Other concerns regarding I-VAWA are equally troubling. The broad definitions of “violence” and the use of terms like “psychological harm” and “coercion” leave plenty of room for false accusations of abuse that will break up families and increase welfare dependence. The bill establishes an “Ambassador-at-Large for Global Women’s Issues” — what some have called a “feminist czar” — (Section 101) that would establish powers under one person’s control that would supersede current and established policy-making and financial procedures.
Ironically and unbelievably, the I-VAWA does not address sex-selective abortion, which is one of today’s most egregious policies perpetuating violence against women. Both China and India are facing shortages of marriageable-age women as a result of decades of this practice, a demographic fact that has sociologists and politicians concerned about the future of those nations.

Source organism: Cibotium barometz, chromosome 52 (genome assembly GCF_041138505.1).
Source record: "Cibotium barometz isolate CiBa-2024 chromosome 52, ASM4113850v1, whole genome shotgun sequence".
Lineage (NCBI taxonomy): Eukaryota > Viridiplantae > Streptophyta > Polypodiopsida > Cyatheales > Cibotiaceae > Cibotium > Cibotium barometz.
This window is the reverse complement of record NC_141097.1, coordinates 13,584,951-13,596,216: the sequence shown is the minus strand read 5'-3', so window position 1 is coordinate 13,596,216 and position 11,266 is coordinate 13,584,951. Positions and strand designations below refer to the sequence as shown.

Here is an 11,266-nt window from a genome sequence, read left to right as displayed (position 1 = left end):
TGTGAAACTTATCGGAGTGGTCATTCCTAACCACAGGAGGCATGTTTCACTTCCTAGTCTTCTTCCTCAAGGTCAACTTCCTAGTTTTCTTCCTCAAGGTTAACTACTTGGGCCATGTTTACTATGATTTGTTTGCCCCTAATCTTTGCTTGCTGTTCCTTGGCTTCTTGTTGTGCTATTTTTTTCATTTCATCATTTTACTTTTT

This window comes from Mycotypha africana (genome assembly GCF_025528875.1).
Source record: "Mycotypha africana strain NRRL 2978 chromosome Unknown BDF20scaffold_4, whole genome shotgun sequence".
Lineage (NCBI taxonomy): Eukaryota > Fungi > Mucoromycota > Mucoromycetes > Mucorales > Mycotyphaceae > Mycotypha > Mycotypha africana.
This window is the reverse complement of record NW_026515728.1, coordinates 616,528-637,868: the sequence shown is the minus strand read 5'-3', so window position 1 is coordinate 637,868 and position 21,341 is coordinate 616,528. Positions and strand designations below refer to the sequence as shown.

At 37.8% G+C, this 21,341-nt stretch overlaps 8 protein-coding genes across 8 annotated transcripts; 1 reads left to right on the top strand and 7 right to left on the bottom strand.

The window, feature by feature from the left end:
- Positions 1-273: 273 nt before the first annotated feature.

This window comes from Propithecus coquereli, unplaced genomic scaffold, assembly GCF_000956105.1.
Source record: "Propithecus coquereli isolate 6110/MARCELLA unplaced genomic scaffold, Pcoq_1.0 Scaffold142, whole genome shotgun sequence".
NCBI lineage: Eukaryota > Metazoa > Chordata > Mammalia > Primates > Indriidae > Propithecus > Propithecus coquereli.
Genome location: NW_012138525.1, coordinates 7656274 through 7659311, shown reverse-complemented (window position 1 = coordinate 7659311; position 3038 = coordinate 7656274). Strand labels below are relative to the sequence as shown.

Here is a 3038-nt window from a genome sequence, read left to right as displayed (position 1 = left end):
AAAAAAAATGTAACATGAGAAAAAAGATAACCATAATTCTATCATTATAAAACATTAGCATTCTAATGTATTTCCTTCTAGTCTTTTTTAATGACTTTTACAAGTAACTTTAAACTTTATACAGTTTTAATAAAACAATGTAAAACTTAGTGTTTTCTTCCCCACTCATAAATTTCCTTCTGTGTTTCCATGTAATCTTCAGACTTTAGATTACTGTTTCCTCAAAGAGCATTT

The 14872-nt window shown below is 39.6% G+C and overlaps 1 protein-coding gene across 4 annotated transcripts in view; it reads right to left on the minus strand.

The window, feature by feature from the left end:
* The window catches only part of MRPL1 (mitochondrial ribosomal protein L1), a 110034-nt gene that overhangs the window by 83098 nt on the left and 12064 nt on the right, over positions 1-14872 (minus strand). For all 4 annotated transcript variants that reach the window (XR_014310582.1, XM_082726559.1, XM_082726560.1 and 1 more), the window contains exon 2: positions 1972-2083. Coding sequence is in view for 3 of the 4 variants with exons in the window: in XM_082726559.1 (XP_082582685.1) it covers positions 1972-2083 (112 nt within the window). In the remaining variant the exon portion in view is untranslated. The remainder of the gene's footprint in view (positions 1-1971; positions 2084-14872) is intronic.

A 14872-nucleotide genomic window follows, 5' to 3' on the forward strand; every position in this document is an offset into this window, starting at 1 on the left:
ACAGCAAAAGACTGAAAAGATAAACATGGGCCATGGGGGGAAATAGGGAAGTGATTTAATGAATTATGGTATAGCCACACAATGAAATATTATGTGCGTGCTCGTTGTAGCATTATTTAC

The I-VAWA is promoted as a “groundbreaking bill” that will “apply the force of U.S. diplomacy and foreign assistance to preventing gender-based violence.” That loose term — gender-based violence — can mean anything and generally covers a wide range of ideological goals from the “women’s rights” agenda. In the U.S., the bill will seek to “change public attitudes” and “social norms,” efforts that are potentially “biased in their content and ideological in their purpose.”
Though these vague, nebulous goals are dressed up to sound wonderful and disguise the intent of the ideologues who promote them, their meaning can be as misleading — and disastrous — as the campaign slogan of “hope” and “change.”
Lead Sponsors of I-VAWA:
Senate: John Kerry (D-Massachusetts), Barbara Boxer (D-California), Olympia Snowe (R-Maine), and Susan Collins (R-Maine)
House: Bill Delahunt (D-Massachusetts), Ted Poe (R-Texas), and Jan Schakowsky (D-Illinois)